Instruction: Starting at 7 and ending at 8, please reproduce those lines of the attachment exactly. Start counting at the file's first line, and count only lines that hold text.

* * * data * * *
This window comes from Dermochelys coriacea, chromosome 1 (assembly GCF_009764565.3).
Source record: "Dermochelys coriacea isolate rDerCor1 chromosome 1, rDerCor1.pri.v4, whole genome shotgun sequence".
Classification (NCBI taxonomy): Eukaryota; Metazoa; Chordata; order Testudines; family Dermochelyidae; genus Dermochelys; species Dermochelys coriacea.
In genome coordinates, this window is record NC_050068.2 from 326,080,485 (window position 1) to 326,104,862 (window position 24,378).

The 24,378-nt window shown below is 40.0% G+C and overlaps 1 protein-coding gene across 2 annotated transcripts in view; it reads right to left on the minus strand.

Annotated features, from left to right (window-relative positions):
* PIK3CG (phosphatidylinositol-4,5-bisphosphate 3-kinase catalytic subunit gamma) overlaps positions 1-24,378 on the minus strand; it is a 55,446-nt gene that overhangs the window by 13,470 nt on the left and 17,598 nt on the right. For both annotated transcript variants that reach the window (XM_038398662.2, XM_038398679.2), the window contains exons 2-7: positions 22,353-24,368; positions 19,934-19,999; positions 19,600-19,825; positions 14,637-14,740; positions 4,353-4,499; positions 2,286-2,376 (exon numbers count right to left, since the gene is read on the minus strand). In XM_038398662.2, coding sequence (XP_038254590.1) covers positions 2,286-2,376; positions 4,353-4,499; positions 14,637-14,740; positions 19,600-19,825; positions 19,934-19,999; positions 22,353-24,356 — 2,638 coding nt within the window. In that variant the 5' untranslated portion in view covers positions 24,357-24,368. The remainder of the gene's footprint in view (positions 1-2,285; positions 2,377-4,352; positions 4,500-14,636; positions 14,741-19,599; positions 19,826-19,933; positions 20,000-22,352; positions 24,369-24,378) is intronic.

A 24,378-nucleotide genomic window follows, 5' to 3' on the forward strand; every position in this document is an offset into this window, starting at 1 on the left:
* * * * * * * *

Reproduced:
* PIK3CG (phosphatidylinositol-4,5-bisphosphate 3-kinase catalytic subunit gamma) overlaps positions 1-24,378 on the minus strand; it is a 55,446-nt gene that overhangs the window by 13,470 nt on the left and 17,598 nt on the right. For both annotated transcript variants that reach the window (XM_038398662.2, XM_038398679.2), the window contains exons 2-7: positions 22,353-24,368; positions 19,934-19,999; positions 19,600-19,825; positions 14,637-14,740; positions 4,353-4,499; positions 2,286-2,376 (exon numbers count right to left, since the gene is read on the minus strand). In XM_038398662.2, coding sequence (XP_038254590.1) covers positions 2,286-2,376; positions 4,353-4,499; positions 14,637-14,740; positions 19,600-19,825; positions 19,934-19,999; positions 22,353-24,356 — 2,638 coding nt within the window. In that variant the 5' untranslated portion in view covers positions 24,357-24,368. The remainder of the gene's footprint in view (positions 1-2,285; positions 2,377-4,352; positions 4,500-14,636; positions 14,741-19,599; positions 19,826-19,933; positions 20,000-22,352; positions 24,369-24,378) is intronic.

A 24,378-nucleotide genomic window follows, 5' to 3' on the forward strand; every position in this document is an offset into this window, starting at 1 on the left: